Urban-living Trend a Chance to Branch Out and Up

Apartments to rise above VW dealership

Volkswagen of Oakland owner Mike Murphy, right, and General Manager Samir Rohayem plan to begin construction on their project in mid- to late 2016 and finish in 2018. The experiment illustrates how dealerships are taking advantage of the trend toward urban living.

Reviving Auto Row

The owner of Volkswagen of Oakland is seizing on the region’s property boom by tearing down his dealership and building an apartment complex on the site, with VW and Hyundai stores on the ground level.

Urban-living trend a chance to branch out and up

For rent by dealer

Mike Murphy has big plans for the real estate development at the site of his Volkswagen dealership. Here’s what the Villas at Auto Row entails.

  • Site: 3 buildings totaling 136,399 square feet (75,000 square feet commercial)
  • Residential: 495 apartment units, with rent around $3.50 per square foot
  • Commercial: VW dealership, Hyundai dealership and a 3rd space for rent
  • Parking: 472 residential spaces, 366 commercial spaces
  • Timeline: Construction to begin in 2016, end in 2018

Related Stories

Related Topics

Gabe Nelson

Automotive News

December 15, 2014 – 12:01 am ET

OAKLAND, Calif. — Few dealers would get far offering a $2,500-a-month lease.

Not on a car, anyway. But outside San Francisco, where the booming technology sector has sent real-estate prices into the stratosphere, one Volkswagen dealer is betting that apartments are a different story.

Mike Murphy, owner of Volkswagen of Oakland, is working with Volkswagen of America to tear down his dealership and build a 500-unit apartment complex called the Villas at Auto Row, with VW and Hyun-dai stores on the ground level.

When the apartments open, around 2018, Murphy expects to charge $3.50 per square foot, or about $2,500 per month for a 700-square-foot apartment, to capitalize on a Bay Area real-estate boom that has spilled over into Oakland.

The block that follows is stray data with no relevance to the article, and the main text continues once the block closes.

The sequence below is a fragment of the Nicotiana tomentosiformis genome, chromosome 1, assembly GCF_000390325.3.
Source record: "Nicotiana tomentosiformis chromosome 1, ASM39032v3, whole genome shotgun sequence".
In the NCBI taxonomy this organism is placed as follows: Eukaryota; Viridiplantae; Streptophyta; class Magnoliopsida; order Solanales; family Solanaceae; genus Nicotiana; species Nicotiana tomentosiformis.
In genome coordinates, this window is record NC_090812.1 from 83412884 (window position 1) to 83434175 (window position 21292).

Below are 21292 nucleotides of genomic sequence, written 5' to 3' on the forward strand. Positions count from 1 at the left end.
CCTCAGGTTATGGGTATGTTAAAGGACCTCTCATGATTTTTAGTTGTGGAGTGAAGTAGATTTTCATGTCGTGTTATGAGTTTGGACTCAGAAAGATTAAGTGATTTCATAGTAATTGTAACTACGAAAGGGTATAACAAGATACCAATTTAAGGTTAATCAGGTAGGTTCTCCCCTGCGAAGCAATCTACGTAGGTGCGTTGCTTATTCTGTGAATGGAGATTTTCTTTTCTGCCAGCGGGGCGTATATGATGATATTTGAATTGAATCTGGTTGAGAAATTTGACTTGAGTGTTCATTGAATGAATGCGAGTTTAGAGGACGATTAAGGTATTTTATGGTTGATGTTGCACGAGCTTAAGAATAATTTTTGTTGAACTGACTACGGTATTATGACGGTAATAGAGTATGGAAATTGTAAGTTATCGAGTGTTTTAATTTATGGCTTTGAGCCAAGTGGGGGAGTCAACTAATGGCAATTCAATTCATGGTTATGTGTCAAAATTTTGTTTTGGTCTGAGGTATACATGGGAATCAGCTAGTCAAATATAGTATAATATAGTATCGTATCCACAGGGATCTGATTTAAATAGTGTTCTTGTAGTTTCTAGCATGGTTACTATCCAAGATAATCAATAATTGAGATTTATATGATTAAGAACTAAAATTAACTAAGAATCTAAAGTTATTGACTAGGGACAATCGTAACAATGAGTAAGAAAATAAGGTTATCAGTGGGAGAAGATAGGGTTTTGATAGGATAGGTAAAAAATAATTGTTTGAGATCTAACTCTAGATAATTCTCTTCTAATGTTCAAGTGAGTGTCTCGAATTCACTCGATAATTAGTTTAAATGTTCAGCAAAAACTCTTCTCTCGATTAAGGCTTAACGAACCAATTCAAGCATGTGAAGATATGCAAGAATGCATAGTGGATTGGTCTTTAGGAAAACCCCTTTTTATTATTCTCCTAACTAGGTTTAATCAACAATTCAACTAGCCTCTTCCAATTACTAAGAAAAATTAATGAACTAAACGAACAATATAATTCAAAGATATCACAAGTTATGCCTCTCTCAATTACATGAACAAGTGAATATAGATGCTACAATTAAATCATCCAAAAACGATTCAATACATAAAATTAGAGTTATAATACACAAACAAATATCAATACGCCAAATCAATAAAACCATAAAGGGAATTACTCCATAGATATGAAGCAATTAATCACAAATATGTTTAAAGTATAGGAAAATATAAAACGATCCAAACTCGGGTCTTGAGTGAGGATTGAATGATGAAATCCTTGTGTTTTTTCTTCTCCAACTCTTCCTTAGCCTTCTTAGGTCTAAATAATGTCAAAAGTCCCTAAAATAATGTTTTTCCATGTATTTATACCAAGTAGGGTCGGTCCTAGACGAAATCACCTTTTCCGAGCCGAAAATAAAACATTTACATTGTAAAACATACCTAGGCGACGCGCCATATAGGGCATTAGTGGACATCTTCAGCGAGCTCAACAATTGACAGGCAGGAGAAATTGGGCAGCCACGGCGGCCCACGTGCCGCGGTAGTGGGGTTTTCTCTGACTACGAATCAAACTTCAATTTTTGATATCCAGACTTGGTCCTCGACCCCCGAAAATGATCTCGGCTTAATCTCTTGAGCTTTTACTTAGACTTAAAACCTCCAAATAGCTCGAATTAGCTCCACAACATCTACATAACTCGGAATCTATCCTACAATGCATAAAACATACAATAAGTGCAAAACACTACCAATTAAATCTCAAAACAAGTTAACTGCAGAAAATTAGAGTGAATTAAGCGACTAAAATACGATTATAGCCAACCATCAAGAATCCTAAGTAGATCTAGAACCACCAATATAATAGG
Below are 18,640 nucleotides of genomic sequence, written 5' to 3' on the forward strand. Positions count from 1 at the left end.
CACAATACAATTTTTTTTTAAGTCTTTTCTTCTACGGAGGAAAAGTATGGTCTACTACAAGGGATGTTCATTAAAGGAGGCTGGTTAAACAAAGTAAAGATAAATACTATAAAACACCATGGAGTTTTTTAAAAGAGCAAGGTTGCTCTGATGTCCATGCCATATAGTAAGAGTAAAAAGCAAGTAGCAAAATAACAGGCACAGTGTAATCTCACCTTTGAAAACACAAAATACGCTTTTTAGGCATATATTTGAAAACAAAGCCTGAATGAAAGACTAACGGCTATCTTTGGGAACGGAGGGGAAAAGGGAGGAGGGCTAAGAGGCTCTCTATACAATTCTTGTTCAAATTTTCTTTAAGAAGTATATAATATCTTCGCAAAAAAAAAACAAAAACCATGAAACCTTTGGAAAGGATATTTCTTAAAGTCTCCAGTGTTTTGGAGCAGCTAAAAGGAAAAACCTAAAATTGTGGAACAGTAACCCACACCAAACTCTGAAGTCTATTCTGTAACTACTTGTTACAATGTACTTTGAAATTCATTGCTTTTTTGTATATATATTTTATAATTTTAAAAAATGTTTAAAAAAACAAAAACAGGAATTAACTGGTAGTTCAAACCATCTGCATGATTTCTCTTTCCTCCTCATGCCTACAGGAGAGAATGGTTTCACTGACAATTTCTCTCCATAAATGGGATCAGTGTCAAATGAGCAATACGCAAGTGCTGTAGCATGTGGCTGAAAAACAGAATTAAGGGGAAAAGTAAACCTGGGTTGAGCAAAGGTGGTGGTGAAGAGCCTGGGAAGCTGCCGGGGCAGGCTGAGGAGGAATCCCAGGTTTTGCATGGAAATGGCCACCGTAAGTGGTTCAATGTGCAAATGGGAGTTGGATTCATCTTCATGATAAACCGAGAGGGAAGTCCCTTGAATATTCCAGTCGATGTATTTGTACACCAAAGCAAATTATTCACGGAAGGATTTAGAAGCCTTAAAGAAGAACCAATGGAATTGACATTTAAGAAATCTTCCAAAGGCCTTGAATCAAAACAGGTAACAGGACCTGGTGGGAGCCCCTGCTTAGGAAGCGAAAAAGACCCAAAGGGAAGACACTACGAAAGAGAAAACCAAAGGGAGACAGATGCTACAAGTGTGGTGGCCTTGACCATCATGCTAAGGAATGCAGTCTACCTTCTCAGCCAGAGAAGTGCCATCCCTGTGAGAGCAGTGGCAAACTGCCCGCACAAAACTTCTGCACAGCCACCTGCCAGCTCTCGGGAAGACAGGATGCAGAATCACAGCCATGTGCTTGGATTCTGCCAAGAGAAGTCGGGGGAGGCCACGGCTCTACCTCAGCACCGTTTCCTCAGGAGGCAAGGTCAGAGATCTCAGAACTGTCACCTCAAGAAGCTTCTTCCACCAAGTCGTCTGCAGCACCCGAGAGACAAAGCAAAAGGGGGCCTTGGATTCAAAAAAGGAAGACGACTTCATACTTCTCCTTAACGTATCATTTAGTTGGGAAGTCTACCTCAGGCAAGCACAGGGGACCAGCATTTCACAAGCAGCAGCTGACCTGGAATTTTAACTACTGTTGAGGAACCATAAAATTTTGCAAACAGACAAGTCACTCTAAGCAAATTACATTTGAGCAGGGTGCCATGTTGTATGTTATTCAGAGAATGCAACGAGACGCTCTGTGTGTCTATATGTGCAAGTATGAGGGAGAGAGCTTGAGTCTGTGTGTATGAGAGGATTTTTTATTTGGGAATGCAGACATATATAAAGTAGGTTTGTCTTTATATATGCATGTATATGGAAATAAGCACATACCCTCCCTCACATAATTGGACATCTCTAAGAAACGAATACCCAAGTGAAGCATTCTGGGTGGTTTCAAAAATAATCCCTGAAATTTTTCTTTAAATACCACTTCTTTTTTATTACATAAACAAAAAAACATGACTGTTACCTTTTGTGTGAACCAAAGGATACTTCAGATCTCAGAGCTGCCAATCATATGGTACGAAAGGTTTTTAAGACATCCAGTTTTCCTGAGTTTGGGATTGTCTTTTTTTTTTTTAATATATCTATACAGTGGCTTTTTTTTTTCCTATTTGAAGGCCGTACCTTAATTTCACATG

His strategy is unusual. Over the past few decades, U.S. dealerships have largely left city centers and clustered in suburban auto malls. Outside of ultradense areas such as Manhattan, few dealerships have residential units on top.

Murphy’s site is well-suited for an urban retail experiment, given VW’s popularity in the progressive havens of Oakland and Berkeley, but it also illustrates how dealerships are taking advantage of the trend toward urban living.

Brian Maas, president of the California New Car Dealers Association, said he has heard from urban dealers in the Bay Area that repair shops make the economics work.

“They do incredible service business,” Maas said, “because everybody wants to drive into town, drop their car off when they go to work and pick it up when they go home.”

Volkswagen of Oakland’s three-story art deco building has been tied to VW since the 1950s, and its history has tracked with Oakland’s decline and resurgence.

The building sits along a section of Broadway Avenue dubbed Auto Row after the dealerships that clustered there during Oakland’s post-World War II heyday.

Auto Row’s luster faded between the 1960s and 1980s as blight and crime caused residents and businesses to flee Oakland. A dozen or so dealerships remain, but many have weathered facades, a telltale sign of the economic challenges they have faced.

Now they sit on prime real estate again. Murphy’s store is eight blocks from a train station that can get a commuter to San Francisco’s financial district in 15 minutes. Trendy bars and shops open every week. A block away is Cat Town Cafe, a U.S. outpost of a Japanese trend in which patrons can play with kittens as they drink lattes.

Oakland rezoned the area in July as the Broadway Valdez District, allowing Auto Row’s faded showrooms and parking lots to be turned into apartments and retail stores that would boost the city’s housing stock and tax base.

Murphy and his partner on the development, Volkswagen of Oakland General Manager Samir Rohayem, devised a plan to build three apartment buildings on five parcels of land, four of which Murphy owns outright. The fifth is jointly owned by Murphy and Volkswagen of America.

They plan to begin construction in mid- to late 2016 and finish in 2018.

During construction, the VW and Hyundai stores will need to move into temporary homes. Murphy owns a vacant lot across the street and a showroom across the street with a lease ending next year, but the project will mean upheaval for multiple dealerships, some of which are his tenants.

“There’s going to be some hassle, no doubt about it,” Murphy said. “But at the end of the day it’s going to be a very profitable deal.”

You can reach Gabe Nelson at gnelson@crain.com.